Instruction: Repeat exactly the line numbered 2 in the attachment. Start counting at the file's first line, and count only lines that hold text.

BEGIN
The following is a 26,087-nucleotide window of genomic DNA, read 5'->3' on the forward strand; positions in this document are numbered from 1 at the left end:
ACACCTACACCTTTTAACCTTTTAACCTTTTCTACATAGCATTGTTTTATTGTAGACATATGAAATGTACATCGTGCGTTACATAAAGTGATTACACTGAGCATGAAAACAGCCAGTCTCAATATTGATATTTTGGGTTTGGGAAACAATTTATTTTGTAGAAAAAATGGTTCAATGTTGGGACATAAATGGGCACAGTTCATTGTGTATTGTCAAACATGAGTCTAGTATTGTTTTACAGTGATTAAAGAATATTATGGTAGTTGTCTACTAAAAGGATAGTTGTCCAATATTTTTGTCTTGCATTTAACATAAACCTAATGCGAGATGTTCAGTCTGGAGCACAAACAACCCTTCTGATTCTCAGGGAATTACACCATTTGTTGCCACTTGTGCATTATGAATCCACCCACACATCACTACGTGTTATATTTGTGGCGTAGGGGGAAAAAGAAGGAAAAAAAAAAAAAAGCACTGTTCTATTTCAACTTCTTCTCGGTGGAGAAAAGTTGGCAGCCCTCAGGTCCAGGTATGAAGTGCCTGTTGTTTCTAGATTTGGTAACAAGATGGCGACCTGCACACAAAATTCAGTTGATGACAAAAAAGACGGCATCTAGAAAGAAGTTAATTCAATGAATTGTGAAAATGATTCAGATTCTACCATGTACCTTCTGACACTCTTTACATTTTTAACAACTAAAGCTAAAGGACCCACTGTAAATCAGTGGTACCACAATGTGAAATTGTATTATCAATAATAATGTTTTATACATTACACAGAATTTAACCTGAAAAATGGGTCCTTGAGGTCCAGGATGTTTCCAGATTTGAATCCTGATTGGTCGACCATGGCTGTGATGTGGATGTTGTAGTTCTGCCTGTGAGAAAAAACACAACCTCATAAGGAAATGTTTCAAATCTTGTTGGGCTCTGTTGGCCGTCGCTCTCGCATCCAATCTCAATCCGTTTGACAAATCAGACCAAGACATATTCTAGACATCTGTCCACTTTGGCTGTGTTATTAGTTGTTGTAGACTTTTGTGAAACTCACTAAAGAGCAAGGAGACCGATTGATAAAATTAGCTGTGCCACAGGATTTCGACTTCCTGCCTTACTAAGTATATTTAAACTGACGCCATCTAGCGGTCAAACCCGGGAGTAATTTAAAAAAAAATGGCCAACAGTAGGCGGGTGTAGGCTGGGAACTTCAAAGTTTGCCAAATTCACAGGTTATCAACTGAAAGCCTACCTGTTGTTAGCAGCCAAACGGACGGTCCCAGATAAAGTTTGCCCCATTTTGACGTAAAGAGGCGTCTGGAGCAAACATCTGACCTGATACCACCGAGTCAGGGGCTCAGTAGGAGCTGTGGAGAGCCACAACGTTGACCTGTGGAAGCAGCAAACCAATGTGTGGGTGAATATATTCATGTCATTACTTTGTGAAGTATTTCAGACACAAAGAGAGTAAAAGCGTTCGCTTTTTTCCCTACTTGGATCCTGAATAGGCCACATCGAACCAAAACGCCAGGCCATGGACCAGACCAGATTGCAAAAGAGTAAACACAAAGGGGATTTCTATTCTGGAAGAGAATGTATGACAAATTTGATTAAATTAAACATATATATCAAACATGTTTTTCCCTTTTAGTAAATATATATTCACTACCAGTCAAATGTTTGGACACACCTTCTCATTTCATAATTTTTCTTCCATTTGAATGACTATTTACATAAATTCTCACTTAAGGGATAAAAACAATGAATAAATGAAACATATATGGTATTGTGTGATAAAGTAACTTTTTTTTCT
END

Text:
ACACCTACACCTTTTAACCTTTTAACCTTTTCTACATAGCATTGTTTTATTGTAGACATATGAAATGTACATCGTGCGTTACATAAAGTGATTACACTGAGCATGAAAACAGCCAGTCTCAATATTGATATTTTGGGTTTGGGAAACAATTTATTTTGTAGAAAAAATGGTTCAATGTTGGGACATAAATGGGCACAGTTCATTGTGTATTGTCAAACATGAGTCTAGTATTGTTTTACAGTGATTAAAGAATATTATGGTAGTTGTCTACTAAAAGGATAGTTGTCCAATATTTTTGTCTTGCATTTAACATAAACCTAATGCGAGATGTTCAGTCTGGAGCACAAACAACCCTTCTGATTCTCAGGGAATTACACCATTTGTTGCCACTTGTGCATTATGAATCCACCCACACATCACTACGTGTTATATTTGTGGCGTAGGGGGAAAAAGAAGGAAAAAAAAAAAAAAGCACTGTTCTATTTCAACTTCTTCTCGGTGGAGAAAAGTTGGCAGCCCTCAGGTCCAGGTATGAAGTGCCTGTTGTTTCTAGATTTGGTAACAAGATGGCGACCTGCACACAAAATTCAGTTGATGACAAAAAAGACGGCATCTAGAAAGAAGTTAATTCAATGAATTGTGAAAATGATTCAGATTCTACCATGTACCTTCTGACACTCTTTACATTTTTAACAACTAAAGCTAAAGGACCCACTGTAAATCAGTGGTACCACAATGTGAAATTGTATTATCAATAATAATGTTTTATACATTACACAGAATTTAACCTGAAAAATGGGTCCTTGAGGTCCAGGATGTTTCCAGATTTGAATCCTGATTGGTCGACCATGGCTGTGATGTGGATGTTGTAGTTCTGCCTGTGAGAAAAAACACAACCTCATAAGGAAATGTTTCAAATCTTGTTGGGCTCTGTTGGCCGTCGCTCTCGCATCCAATCTCAATCCGTTTGACAAATCAGACCAAGACATATTCTAGACATCTGTCCACTTTGGCTGTGTTATTAGTTGTTGTAGACTTTTGTGAAACTCACTAAAGAGCAAGGAGACCGATTGATAAAATTAGCTGTGCCACAGGATTTCGACTTCCTGCCTTACTAAGTATATTTAAACTGACGCCATCTAGCGGTCAAACCCGGGAGTAATTTAAAAAAAAATGGCCAACAGTAGGCGGGTGTAGGCTGGGAACTTCAAAGTTTGCCAAATTCACAGGTTATCAACTGAAAGCCTACCTGTTGTTAGCAGCCAAACGGACGGTCCCAGATAAAGTTTGCCCCATTTTGACGTAAAGAGGCGTCTGGAGCAAACATCTGACCTGATACCACCGAGTCAGGGGCTCAGTAGGAGCTGTGGAGAGCCACAACGTTGACCTGTGGAAGCAGCAAACCAATGTGTGGGTGAATATATTCATGTCATTACTTTGTGAAGTATTTCAGACACAAAGAGAGTAAAAGCGTTCGCTTTTTTCCCTACTTGGATCCTGAATAGGCCACATCGAACCAAAACGCCAGGCCATGGACCAGACCAGATTGCAAAAGAGTAAACACAAAGGGGATTTCTATTCTGGAAGAGAATGTATGACAAATTTGATTAAATTAAACATATATATCAAACATGTTTTTCCCTTTTAGTAAATATATATTCACTACCAGTCAAATGTTTGGACACACCTTCTCATTTCATAATTTTTCTTCCATTTGAATGACTATTTACATAAATTCTCACTTAAGGGATAAAAACAATGAATAAATGAAACATATATGGTATTGTGTGATAAAGTAACTTTTTTTTCT